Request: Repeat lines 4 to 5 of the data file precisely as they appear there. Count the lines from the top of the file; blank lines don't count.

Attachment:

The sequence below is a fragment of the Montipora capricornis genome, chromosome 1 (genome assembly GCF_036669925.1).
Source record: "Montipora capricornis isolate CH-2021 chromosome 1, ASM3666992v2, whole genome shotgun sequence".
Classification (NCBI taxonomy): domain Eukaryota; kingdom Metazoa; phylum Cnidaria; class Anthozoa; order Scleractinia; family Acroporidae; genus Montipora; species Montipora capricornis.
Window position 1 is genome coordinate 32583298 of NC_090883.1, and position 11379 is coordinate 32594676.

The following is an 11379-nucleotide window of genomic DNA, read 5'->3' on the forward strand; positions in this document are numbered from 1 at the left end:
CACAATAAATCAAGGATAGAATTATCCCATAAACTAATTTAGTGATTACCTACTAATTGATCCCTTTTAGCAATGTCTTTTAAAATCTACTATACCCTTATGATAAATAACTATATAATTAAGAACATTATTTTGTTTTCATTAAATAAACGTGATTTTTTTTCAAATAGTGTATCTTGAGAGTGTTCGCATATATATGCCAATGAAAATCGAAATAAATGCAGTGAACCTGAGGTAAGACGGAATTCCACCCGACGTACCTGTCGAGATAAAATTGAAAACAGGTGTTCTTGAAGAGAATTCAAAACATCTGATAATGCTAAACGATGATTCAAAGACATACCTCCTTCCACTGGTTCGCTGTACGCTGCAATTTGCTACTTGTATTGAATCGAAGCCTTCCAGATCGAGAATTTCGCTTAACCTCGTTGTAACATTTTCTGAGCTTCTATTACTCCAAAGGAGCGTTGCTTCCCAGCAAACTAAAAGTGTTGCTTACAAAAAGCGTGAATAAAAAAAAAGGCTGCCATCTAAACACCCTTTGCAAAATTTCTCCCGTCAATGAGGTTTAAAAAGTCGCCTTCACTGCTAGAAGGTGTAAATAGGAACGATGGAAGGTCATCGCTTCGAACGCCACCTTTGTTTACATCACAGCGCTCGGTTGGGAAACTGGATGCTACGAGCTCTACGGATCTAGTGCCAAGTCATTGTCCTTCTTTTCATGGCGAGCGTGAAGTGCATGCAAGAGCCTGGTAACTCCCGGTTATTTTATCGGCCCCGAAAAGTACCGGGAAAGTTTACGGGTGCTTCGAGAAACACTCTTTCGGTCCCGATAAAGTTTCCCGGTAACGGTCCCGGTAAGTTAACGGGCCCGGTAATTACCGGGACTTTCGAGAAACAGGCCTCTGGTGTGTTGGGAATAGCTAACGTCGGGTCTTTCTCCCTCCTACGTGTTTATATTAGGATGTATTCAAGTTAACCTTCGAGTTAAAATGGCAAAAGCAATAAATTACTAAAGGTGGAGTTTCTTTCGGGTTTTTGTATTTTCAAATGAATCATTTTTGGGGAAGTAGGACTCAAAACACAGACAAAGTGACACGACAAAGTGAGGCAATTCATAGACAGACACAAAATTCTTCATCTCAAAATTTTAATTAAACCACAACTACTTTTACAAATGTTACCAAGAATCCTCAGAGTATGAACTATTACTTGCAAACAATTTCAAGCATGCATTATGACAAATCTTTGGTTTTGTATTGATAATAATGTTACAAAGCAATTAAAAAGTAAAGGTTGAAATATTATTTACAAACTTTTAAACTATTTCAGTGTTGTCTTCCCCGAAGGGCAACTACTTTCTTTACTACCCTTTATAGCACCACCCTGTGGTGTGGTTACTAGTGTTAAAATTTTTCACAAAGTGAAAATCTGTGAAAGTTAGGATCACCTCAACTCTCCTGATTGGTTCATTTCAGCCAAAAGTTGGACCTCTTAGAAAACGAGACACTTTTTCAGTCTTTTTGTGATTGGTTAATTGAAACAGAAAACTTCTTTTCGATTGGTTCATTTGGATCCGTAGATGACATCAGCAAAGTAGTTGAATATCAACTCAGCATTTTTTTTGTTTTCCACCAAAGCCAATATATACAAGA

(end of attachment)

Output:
Window position 1 is genome coordinate 32583298 of NC_090883.1, and position 11379 is coordinate 32594676.

The following is an 11379-nucleotide window of genomic DNA, read 5'->3' on the forward strand; positions in this document are numbered from 1 at the left end: